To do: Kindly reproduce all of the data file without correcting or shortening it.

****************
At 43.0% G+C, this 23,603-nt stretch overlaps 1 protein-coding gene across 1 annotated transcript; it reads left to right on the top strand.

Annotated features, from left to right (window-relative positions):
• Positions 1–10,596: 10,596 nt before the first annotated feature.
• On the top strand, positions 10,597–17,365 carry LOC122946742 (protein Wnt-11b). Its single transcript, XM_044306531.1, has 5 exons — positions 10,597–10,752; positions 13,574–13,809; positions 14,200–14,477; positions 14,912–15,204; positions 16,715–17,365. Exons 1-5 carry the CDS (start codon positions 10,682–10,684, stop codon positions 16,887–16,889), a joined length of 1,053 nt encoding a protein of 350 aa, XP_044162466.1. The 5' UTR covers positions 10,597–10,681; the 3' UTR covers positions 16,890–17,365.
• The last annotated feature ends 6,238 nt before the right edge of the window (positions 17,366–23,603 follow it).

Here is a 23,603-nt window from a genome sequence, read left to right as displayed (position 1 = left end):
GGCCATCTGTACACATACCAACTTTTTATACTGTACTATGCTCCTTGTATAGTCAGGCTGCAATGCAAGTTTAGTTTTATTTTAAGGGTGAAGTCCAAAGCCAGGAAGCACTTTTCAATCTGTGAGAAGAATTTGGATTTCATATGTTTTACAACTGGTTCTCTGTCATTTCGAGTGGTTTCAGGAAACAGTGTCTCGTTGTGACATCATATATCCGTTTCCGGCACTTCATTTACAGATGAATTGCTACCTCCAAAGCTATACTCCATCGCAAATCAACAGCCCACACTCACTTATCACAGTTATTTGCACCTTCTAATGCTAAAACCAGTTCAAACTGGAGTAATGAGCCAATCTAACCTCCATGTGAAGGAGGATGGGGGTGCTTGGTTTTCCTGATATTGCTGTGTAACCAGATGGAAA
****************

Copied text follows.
At 43.0% G+C, this 23,603-nt stretch overlaps 1 protein-coding gene across 1 annotated transcript; it reads left to right on the top strand.

Annotated features, from left to right (window-relative positions):
• Positions 1–10,596: 10,596 nt before the first annotated feature.
• On the top strand, positions 10,597–17,365 carry LOC122946742 (protein Wnt-11b). Its single transcript, XM_044306531.1, has 5 exons — positions 10,597–10,752; positions 13,574–13,809; positions 14,200–14,477; positions 14,912–15,204; positions 16,715–17,365. Exons 1-5 carry the CDS (start codon positions 10,682–10,684, stop codon positions 16,887–16,889), a joined length of 1,053 nt encoding a protein of 350 aa, XP_044162466.1. The 5' UTR covers positions 10,597–10,681; the 3' UTR covers positions 16,890–17,365.
• The last annotated feature ends 6,238 nt before the right edge of the window (positions 17,366–23,603 follow it).

Here is a 23,603-nt window from a genome sequence, read left to right as displayed (position 1 = left end):
GGCCATCTGTACACATACCAACTTTTTATACTGTACTATGCTCCTTGTATAGTCAGGCTGCAATGCAAGTTTAGTTTTATTTTAAGGGTGAAGTCCAAAGCCAGGAAGCACTTTTCAATCTGTGAGAAGAATTTGGATTTCATATGTTTTACAACTGGTTCTCTGTCATTTCGAGTGGTTTCAGGAAACAGTGTCTCGTTGTGACATCATATATCCGTTTCCGGCACTTCATTTACAGATGAATTGCTACCTCCAAAGCTATACTCCATCGCAAATCAACAGCCCACACTCACTTATCACAGTTATTTGCACCTTCTAATGCTAAAACCAGTTCAAACTGGAGTAATGAGCCAATCTAACCTCCATGTGAAGGAGGATGGGGGTGCTTGGTTTTCCTGATATTGCTGTGTAACCAGATGGAAA